This week’s eNewsletter Feature
was written by Rev. Raymond Hylton
FPCE senior pastor.
There exists in every church something that sooner or later works against the very purpose for which it came into existence. So we must strive very hard, by the grace of God, to keep First Pres focused on the mission that Christ originally gave it.
Here’s why: The future of our congregation depends on whether or not we can return and revive the mission of making disciples.
Folks are often startled and skeptical when I say, “First Pres doesn’t need any more members; we need more disciples.”
How can that be true, some ask? And to that I say, Mainly because membership in a church does not always equal discipleship and spiritual formation.
Last Sunday, after worship, I joined Dan Shiau and several First Pres facilitators as we welcomed and introduced a group of people to our church’s history, mission, and ministries. These Life Together Classes provide an excellent introduction to the church, and are intentionally designed to move people from membership into a deeper life with Christ. During my time with this group on Sunday, I covered several theological ideas, historical facts, and other truths about being a Christian in the Presbyterian Church.
But, you see, even that is inadequate. The Christian faith is more than a theory taught in a classroom or a set of ideas a person affirms. It is something a person practices — experiences, lives out — in everyday life. Don’t you agree?
So, if discipleship doesn’t just happen, what will it take to encourage people to love and follow the way of Jesus?
Here’s what I know to be true: Growing Christians are intentionally, devotedly committed to the ongoing practice of spiritual disciplines. Jesus said If you continue in my word, you are truly my disciples. (John 8:31 NRSV)
These spiritual practices are not for a select group of people living a monkish life in isolation from others. Nor are they the exclusive domain of scholars. On the contrary, spiritual disciplines are everyday necessities for all Christians — from the pastor to the professor to the plumber.
God has given us various spiritual practices to draw us closer to Him and perfect holiness in our lives. Unfortunately, many of these practices have been lost to the church today and desperately need to be recovered.
In I Timothy 4:7, Paul encouraged Timothy: “Train yourself for godliness.” The word train may also be translated as “discipline.” It literally means “exercise,” and it can be helpful to think of spiritual disciplines as exercises that strengthen us spiritually.
Just as physical exercise promotes strength in the body, spiritual practices promote godliness and growth in Grace. They are vital to the individual and the Christian community as we seek to become more like Christ.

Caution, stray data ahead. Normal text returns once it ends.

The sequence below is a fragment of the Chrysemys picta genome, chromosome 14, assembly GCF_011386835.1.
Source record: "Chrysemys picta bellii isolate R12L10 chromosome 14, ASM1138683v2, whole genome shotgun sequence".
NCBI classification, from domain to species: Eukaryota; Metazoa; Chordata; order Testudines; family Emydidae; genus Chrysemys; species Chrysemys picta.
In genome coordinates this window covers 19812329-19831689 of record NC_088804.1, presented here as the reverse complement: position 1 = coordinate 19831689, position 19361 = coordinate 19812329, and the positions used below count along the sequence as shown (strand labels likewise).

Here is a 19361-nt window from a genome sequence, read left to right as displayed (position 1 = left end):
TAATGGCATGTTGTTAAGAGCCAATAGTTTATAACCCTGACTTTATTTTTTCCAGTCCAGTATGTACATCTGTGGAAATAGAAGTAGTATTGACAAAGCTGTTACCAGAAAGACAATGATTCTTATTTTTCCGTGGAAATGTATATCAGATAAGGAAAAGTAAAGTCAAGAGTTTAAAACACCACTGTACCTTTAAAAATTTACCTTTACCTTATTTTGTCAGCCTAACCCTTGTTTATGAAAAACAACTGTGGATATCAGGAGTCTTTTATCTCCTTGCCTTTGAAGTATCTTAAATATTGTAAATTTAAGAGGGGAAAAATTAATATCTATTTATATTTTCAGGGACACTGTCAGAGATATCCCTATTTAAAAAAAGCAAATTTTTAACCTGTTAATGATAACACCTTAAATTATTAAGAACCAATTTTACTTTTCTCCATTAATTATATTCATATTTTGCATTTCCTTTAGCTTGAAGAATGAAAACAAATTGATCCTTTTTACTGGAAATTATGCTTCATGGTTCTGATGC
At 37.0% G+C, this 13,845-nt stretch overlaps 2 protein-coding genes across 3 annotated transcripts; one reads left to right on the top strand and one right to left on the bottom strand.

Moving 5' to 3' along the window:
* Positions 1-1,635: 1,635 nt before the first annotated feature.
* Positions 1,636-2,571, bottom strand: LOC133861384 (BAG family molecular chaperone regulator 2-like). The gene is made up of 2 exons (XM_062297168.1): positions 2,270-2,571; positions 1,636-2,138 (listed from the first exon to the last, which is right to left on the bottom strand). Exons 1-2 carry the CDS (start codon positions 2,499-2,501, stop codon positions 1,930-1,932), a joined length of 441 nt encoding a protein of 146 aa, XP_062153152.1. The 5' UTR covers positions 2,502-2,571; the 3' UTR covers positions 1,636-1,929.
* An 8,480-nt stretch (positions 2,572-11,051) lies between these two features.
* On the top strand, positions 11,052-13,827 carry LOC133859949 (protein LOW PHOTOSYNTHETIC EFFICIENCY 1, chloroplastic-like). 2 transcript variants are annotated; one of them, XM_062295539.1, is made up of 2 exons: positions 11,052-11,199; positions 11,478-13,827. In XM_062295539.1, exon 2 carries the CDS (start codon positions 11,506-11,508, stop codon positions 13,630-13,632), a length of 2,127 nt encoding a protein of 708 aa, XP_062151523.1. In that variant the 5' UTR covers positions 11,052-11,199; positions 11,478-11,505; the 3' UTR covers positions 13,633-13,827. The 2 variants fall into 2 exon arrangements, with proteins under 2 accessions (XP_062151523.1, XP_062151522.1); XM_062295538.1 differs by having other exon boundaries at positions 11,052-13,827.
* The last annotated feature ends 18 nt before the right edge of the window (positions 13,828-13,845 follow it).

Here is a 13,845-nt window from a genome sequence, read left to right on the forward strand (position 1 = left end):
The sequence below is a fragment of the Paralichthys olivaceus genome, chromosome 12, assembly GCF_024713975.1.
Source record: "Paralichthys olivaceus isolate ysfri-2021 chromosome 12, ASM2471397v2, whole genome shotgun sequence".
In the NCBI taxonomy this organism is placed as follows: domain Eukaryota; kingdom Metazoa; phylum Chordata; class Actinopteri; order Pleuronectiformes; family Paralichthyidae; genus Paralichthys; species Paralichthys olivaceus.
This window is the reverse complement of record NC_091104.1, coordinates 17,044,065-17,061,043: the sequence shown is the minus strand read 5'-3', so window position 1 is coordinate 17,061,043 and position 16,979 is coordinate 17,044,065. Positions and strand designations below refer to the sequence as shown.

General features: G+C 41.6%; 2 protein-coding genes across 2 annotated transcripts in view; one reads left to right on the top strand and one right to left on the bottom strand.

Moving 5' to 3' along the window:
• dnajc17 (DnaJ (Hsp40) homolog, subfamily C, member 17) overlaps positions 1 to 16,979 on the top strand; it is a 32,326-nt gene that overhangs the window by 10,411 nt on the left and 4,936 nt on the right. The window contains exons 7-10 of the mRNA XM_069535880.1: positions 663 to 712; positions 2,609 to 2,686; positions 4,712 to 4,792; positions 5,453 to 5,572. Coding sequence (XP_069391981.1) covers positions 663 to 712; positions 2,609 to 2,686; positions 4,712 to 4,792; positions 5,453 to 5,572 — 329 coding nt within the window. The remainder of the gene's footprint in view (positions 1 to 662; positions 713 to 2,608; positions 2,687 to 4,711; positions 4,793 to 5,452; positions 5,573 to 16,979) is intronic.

What are some of these disciplines?
The early church we read about in Acts was committed to many of these spiritual practices. For example, we read in Acts 2:42 that they focused on “the apostles’ teaching and to fellowship, to the breaking of bread and to prayer.”
The Holy Spirit uses our prayers to draw us closer to God and to make us more like Jesus in thought, word, and deed. Remember: Jesus was speaking with his Father to his very last breath.
Small groups/face-to-face groups
I dream of the day when every First Pres Christian is rooted and nourished through a life-giving small group. The Bible provides no evidence of a lone ranger in the body of Christ. Even Jesus required his original Disciples to go out and spread the Word. Serious discipleship that grows people to spiritual maturity involves the whole body of Christ. The Scriptures celebrate the importance of meeting with other Christians, sharing experiences, holding one another accountable, and praying for one another. If you are interested in a small group, call or email me, and I will help you find a group.
Serving/ministering to others
Jesus once said, I did not come to be served but to serve and give my life for others (Matt.10:45). Therefore, followers of Jesus do what he did. They don’t wait to be served like diners in a restaurant. Instead, they move beyond themselves, reach out, and meet the needs of others in the congregation who are hurting and in need as well as those of unbelievers in the broader community.
The opposite of service to God and others is consumerism, choosing church as if it were a brand. Author and missiologist Alan Hirsch writes, “We can’t make disciples based on a consumerist approach to the faith. We plainly cannot consume our way into discipleship… Consumption is detrimental to discipleship.” (The Forgotten Ways: Reactivating the Missional Church)
If we want to see church renewal happen today, it needs to begin with us — with an experience of personal and spiritual renewal that comes through prayer and the work of the Holy Spirit. But, first, we must experience the change we want to see in the church and the world, which means it starts with you and me. We can’t share what we haven’t experienced!
The Good News is that First Pres provides all the opportunities to grow in grace and love for God.
Join one of our many prayer groups, join a small group, or let us train you how to lead a small group. And then get involved in a ministry that is serving the needs of others.
See you Sunday,